Multistakeholderism : Anatomy of an inchoate global institution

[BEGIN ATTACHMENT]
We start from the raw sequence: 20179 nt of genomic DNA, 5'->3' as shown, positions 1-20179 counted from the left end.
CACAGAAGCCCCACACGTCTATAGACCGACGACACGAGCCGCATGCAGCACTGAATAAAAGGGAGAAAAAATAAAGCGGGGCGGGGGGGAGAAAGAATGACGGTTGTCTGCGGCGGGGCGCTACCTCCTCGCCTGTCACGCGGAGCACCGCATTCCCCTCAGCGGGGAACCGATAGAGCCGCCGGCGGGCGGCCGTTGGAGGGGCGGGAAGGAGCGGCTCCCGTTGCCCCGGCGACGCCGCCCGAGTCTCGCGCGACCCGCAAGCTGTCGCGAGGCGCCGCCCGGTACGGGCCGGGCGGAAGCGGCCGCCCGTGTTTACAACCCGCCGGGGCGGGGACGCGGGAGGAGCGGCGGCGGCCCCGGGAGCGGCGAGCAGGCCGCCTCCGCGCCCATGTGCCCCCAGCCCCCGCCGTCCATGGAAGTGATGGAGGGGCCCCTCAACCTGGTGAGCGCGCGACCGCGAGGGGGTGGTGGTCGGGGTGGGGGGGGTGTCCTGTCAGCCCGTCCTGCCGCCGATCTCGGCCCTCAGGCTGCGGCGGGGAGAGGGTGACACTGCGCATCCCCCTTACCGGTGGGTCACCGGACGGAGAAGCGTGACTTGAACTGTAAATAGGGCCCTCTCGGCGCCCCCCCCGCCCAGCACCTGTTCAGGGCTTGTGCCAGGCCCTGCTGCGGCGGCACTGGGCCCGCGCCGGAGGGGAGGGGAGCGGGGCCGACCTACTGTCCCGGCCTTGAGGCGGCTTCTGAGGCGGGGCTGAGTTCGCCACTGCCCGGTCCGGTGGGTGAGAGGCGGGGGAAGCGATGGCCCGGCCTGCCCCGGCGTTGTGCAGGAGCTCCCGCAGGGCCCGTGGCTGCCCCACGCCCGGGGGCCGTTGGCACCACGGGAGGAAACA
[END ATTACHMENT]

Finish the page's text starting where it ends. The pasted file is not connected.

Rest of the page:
Building on John Ruggie’s pioneering study of multilateralism, this paper presents an analogous study of multistakeholder governance, or multistakeholderism. Its central argument is that multistakeholderism is, as yet, a much less well-defined institutional form. Cases exhibit significant variation both in the combinations of actor classes entitled to participate and the nature of authority relations among those actors. The first section discusses multistakeholderism as an institutional form, and proposes a taxonomy of its types. This section also briefly addresses the implications of the analysis for International Relations theory. The paper then conducts a comparative analysis of multistakeholderism, applying the taxonomy to five illustrative cases. It demonstrates the degree of inter-case variation, and the range of issue-areas across which the institutional form is employed and invoked by actors. Three cases are drawn from the increasingly contentious area of Internet governance; the paper thus makes a secondary contribution to this growing literature. The paper’s most striking finding in this regard is that Internet governance often fails to live up to its multistakeholder rhetoric.Other cases include governance of securities regulation and the governance of corporate social responsibility. The paper concludes by examining the implications of our argument, and identifying areas for further research.